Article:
Saginaw, Texas

From Wikipedia, the free encyclopedia
Jump to navigation Jump to search
Saginaw, Texas
City of Saginaw
Official seal of Saginaw, Texas
Seal
Motto(s): 
Train and Grain
Location of Saginaw in Tarrant County, Texas
Location of Saginaw in Tarrant County, Texas
Coordinates: 32°51′42″N 97°22′00″W / 32.86167°N 97.36667°W / 32.86167; -97.36667
Country United States
State Texas
County Tarrant
Government
 • TypeCouncil-Manager
 • City CouncilMayor Todd Flippo
David Flory
Patrick Farr
Valerie Tankersley
Charles Tucker
Cindy Bighorse
Mary Copeland
 • City ManagerGabe Reaume
Area
 • Total7.5 sq mi (19.4 km2)
 • Land7.5 sq mi (19.4 km2)
 • Water0 sq mi (0 km2)
Elevation
728 ft (222 m)
Population
(2017)ESRI
 • Total21,889
 • Density2,900/sq mi (1,100/km2)
Time zoneUTC-6 (CST)
 • Summer (DST)UTC-5 (CDT)
ZIP codes
76131, 76179
Area code(s)817
FIPS code48-64112[1]
GNIS feature ID1345838[2]
WebsiteCity of Saginaw, Texas

Saginaw (frequently known as Eagle Mountain-Saginaw) is a small city in Tarrant County, Texas, United States, and an Inner suburb of Fort Worth. The population was 21,899 in 2017. Saginaw, Texas is a Home rule municipality.

History[edit]

The town was renamed Saginaw in 1882 by Jarvis J. Green (after his first choice of "Pontiac" was rejected by the United States Postal Service), who had lived and worked on Saginaw Street in Pontiac, Michigan.[1] The name Saginaw comes from the Ojibwe language and means "to flow out." It is also the name of a river, a bay, and a city in Michigan.

Winner of Saginaw's photo contest in 2015
Winner of Saginaw's photo contest 2016.
Entry into Saginaw's Photo Contest 2017

Geography[edit]

Saginaw is located at 32°51′42″N 97°22′00″W / 32.861789°N 97.366621°W / 32.861789; -97.366621Coordinates: 32°51′42″N 97°22′00″W / 32.861789°N 97.366621°W / 32.861789; -97.366621 (32.861789, -97.366621).[3]

According to the United States Census Bureau, the city has a total area of 7.5 square miles (19.4 km²), all of it land.

Demographics[edit]

Historical population
Census Pop.
1950561
19601,00178.4%
19702,382138.0%
19805,736140.8%
19908,55149.1%
200012,37444.7%
201019,80660.1%
Est. 201622,526[4]13.7%
U.S. Decennial Census[5]

According to Census data in 2010, There were 6,546 households of which 44.6% had children under the age of 18 living with them, 62.9% were married couples living together, 12.3% had a female householder with no husband present, and 19.6% were non-families. 15.6% of all households were made up of individuals and 4.2% had someone living alone who was 65 years of age or older. The average household size was 3.03 and the average family size was 3.38.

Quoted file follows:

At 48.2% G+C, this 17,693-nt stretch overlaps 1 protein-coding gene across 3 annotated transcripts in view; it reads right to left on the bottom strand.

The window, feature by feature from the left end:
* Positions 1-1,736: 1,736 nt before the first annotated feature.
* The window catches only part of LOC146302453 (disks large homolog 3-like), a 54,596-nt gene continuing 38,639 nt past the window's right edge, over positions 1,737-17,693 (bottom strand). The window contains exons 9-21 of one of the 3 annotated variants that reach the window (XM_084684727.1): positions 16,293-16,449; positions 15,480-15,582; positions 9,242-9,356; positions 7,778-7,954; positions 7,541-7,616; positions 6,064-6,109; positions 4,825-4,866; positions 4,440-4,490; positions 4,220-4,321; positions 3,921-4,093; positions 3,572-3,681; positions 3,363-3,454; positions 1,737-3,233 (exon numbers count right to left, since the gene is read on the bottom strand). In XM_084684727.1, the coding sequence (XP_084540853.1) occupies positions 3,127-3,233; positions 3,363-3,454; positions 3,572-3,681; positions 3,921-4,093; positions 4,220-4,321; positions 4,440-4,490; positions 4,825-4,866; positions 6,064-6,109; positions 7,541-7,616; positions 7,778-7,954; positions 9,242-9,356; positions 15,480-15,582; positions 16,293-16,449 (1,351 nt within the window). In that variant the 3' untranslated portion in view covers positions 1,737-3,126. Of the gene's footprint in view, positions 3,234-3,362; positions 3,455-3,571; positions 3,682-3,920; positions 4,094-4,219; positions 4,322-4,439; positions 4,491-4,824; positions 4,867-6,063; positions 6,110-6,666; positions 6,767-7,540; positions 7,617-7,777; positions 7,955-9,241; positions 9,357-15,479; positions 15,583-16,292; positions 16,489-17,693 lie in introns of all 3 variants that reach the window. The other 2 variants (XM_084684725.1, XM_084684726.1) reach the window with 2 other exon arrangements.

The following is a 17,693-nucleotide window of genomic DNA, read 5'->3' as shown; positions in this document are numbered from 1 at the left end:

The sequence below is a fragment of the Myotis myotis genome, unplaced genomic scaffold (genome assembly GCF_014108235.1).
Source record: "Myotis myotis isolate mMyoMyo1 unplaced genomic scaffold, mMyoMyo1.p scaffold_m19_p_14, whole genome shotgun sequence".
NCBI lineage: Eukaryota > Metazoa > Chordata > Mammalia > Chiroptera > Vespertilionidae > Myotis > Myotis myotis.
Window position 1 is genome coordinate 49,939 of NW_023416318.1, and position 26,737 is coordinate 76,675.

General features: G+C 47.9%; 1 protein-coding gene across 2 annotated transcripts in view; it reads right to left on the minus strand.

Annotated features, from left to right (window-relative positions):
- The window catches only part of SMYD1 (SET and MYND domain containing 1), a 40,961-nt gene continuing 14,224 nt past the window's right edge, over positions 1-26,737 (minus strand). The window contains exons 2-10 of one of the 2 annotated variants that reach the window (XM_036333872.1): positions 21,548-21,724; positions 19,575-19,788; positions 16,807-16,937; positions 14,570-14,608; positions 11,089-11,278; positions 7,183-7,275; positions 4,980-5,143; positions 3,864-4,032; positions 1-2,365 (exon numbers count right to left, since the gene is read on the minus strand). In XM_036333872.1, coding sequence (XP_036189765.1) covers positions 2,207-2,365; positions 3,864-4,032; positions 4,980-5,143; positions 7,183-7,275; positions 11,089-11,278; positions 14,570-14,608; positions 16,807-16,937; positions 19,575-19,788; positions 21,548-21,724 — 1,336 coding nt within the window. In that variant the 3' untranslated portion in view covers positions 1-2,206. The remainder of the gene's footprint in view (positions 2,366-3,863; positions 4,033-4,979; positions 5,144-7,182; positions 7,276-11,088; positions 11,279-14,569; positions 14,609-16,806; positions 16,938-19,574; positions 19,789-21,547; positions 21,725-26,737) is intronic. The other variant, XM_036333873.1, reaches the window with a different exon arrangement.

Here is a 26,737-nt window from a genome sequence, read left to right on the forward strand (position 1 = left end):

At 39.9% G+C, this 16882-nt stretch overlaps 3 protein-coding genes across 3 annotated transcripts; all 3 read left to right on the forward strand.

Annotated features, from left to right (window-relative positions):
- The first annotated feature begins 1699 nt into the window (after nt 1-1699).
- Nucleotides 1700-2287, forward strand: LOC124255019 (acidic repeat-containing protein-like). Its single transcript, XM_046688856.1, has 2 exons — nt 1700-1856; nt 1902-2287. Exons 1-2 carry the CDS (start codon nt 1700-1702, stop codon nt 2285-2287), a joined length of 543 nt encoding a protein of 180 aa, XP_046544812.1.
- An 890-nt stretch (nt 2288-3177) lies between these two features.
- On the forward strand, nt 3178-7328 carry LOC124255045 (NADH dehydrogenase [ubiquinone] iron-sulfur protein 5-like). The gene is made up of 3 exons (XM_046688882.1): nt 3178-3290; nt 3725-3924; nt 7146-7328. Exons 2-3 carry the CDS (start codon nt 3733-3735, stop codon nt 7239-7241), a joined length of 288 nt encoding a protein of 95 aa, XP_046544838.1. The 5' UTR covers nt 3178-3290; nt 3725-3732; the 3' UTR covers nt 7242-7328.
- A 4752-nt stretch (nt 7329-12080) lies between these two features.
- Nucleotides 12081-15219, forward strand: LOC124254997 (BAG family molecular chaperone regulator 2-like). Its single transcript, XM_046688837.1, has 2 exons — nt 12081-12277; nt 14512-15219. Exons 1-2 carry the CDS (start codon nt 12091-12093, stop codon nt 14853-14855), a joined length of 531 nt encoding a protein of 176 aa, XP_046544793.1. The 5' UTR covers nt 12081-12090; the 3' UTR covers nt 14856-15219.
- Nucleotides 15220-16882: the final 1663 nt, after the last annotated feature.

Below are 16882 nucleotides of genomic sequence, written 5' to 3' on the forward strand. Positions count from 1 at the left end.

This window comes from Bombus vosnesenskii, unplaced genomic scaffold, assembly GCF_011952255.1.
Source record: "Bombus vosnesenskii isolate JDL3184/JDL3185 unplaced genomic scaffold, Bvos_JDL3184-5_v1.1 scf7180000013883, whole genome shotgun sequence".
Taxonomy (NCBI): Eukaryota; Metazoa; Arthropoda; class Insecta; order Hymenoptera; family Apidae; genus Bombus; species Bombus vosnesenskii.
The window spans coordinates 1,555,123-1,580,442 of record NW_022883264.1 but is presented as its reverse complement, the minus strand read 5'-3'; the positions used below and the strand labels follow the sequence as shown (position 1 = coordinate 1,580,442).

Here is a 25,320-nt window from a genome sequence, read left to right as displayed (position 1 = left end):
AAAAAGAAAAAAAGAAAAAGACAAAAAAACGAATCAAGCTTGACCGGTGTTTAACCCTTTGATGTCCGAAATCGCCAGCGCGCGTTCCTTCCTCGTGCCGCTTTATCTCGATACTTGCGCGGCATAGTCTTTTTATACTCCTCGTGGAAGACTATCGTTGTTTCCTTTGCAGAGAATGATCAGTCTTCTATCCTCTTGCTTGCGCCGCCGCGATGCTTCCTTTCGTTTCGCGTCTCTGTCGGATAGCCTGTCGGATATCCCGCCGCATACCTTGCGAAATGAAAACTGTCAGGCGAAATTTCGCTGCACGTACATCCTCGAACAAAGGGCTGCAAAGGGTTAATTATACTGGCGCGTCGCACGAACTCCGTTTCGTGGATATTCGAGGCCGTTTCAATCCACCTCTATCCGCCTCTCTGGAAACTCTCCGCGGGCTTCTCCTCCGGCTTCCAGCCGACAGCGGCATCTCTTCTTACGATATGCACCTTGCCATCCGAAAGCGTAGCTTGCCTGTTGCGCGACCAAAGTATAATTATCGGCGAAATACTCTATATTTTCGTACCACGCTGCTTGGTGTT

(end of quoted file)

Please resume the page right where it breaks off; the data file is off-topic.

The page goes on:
According to ESRI data in 2017, there were 21,889 people, 6546 households, and 5525 families residing in the city. The Population density was 2,900.0 per square mile. There were 7,315 housing units. The racial makeup of the city was 79.4% White, 5.2% African American, .8% Native American, 2.3% Asian, .1% Pacific Isander, 8.6% some other race alone, 3.5% two or more races. Hispanic were 27.8% of the population.

The age distribution was 0-4 7.8%, 5-9 7.8%, 10-14 8.0%, 15-24 13.6%, 18+ 72.0%, 25-34 14.1%, 35-44 14.5%, 45-54 14.0%, 55-64 10.7%, 65-74 6.7%, 75-84 2.3%, 85+ .6%. The median age was 34.

There was 10,731 males and 11,154 females.

Out of the population 25+ the educational attainment for the city was 3.6% less than 9th grade, 3.9% highschool no diploma, 27.6% highschool graduate, 5.8% GED, 28% Some college no degree, 8.4% Associate degree, 17.2% Bachelors degree, 5.4% Graduate/Professional Degree.

The median household income was $75,617, the per capita income was $28,320. In 2010 Male full-time, year-round workers had a median income of $52,939 versus $38,899 for females. About 3.9% of families and 4.2% of the population were below the poverty line, including 5.9% of those under age 18 and 2.8% of those age 65 or over.

The employment rate was 94.7%. 60.9% of the population held white collar jobs: 12.6% in Management/Business/Finance, 19.1% in Professional, 11.4% in Sales, 17.7% in Admin Support, 17.0% in Services. 22.1% of the population held blue collar jobs: 0.8% in Farming/Forestry/Fishing, 2.6% in Construction, 5.1% in Installation/Maintenance/Repair, 4.1% in Production, and 9.6% in Transportation/Material Moving.

Education[edit]

No colleges or universities are present in this small community, but the city lies within driving distance to Fort Worth and the rest of the Dallas/Fort Worth metropolitan area, which contains a number of colleges and universities including the Tarrant County College system.

Saginaw is served by the Eagle Mountain-Saginaw Independent School District. The four high schools in the district are Boswell High School, Saginaw High School, Chisholm Trail High School, and Watson High School/Alternative Discipline Center (the last of which is targeted to at-risk students.)

Economy[edit]

Top employers[edit]

According to Saginaw’s 2017 Comprehensive Annual Financial Report,[6] the top employers in the city are:

# Employer # of Employees Percentage of Total
1 Eagle Mountain-Saginaw ISD 2458 25%
2 Walmart 500 5%
3 CTI Chefco Foods 356 4%
4 Trinity N. American Freight Car Inc. 350 4%
5 Ventura Foods 215 2%
6 Ranger Fire 200 2%
7 Russo Corporation 200 2%
8 DOS Project - Standard Meat 189 2%
9 Texas Army National Guard 185 2%
10 Universal Forestry Products 180 2%

Notable people[edit]

References[edit]

  1. ^ "American FactFinder". United States Census Bureau. Retrieved 2008-01-31.
  2. ^ "US Board on Geographic Names". United States Geological Survey. 2007-10-25. Retrieved 2008-01-31.
  3. ^ "US Gazetteer files: 2010, 2000, and 1990". United States Census Bureau. 2011-02-12. Retrieved 2011-04-23.
  4. ^ "Population and Housing Unit Estimates". Retrieved June 9, 2017.
  5. ^ "Census of Population and Housing". Census.gov. Retrieved June 4, 2015.
  6. ^ https://www.ci.saginaw.tx.us/Archive/ViewFile/Item/778 Retrieved 2018/07/03

External links[edit]